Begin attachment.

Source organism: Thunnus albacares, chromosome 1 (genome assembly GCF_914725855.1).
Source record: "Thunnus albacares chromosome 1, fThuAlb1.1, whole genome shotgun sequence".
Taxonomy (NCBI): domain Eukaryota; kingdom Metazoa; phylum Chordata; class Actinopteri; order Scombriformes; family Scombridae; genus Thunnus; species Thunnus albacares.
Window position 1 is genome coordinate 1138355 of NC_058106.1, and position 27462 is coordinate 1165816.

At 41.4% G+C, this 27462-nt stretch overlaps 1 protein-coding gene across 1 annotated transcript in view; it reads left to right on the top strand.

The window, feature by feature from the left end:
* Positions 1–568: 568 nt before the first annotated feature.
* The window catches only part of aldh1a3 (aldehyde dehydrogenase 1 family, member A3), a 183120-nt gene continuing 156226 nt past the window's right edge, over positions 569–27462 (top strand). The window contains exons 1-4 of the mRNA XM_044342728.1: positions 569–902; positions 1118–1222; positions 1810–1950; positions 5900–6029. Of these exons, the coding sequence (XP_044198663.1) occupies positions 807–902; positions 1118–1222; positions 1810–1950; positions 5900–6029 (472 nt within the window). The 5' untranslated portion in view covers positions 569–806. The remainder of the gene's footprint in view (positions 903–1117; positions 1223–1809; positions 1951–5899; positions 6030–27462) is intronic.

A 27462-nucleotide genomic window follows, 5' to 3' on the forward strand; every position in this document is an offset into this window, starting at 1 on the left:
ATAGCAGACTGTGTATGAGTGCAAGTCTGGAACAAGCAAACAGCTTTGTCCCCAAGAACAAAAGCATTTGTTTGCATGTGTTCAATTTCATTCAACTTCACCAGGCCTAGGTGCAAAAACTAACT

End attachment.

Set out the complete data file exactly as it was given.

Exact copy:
Source organism: Thunnus albacares, chromosome 1 (genome assembly GCF_914725855.1).
Source record: "Thunnus albacares chromosome 1, fThuAlb1.1, whole genome shotgun sequence".
Taxonomy (NCBI): domain Eukaryota; kingdom Metazoa; phylum Chordata; class Actinopteri; order Scombriformes; family Scombridae; genus Thunnus; species Thunnus albacares.
Window position 1 is genome coordinate 1138355 of NC_058106.1, and position 27462 is coordinate 1165816.

At 41.4% G+C, this 27462-nt stretch overlaps 1 protein-coding gene across 1 annotated transcript in view; it reads left to right on the top strand.

The window, feature by feature from the left end:
* Positions 1–568: 568 nt before the first annotated feature.
* The window catches only part of aldh1a3 (aldehyde dehydrogenase 1 family, member A3), a 183120-nt gene continuing 156226 nt past the window's right edge, over positions 569–27462 (top strand). The window contains exons 1-4 of the mRNA XM_044342728.1: positions 569–902; positions 1118–1222; positions 1810–1950; positions 5900–6029. Of these exons, the coding sequence (XP_044198663.1) occupies positions 807–902; positions 1118–1222; positions 1810–1950; positions 5900–6029 (472 nt within the window). The 5' untranslated portion in view covers positions 569–806. The remainder of the gene's footprint in view (positions 903–1117; positions 1223–1809; positions 1951–5899; positions 6030–27462) is intronic.

A 27462-nucleotide genomic window follows, 5' to 3' on the forward strand; every position in this document is an offset into this window, starting at 1 on the left:
ATAGCAGACTGTGTATGAGTGCAAGTCTGGAACAAGCAAACAGCTTTGTCCCCAAGAACAAAAGCATTTGTTTGCATGTGTTCAATTTCATTCAACTTCACCAGGCCTAGGTGCAAAAACTAACT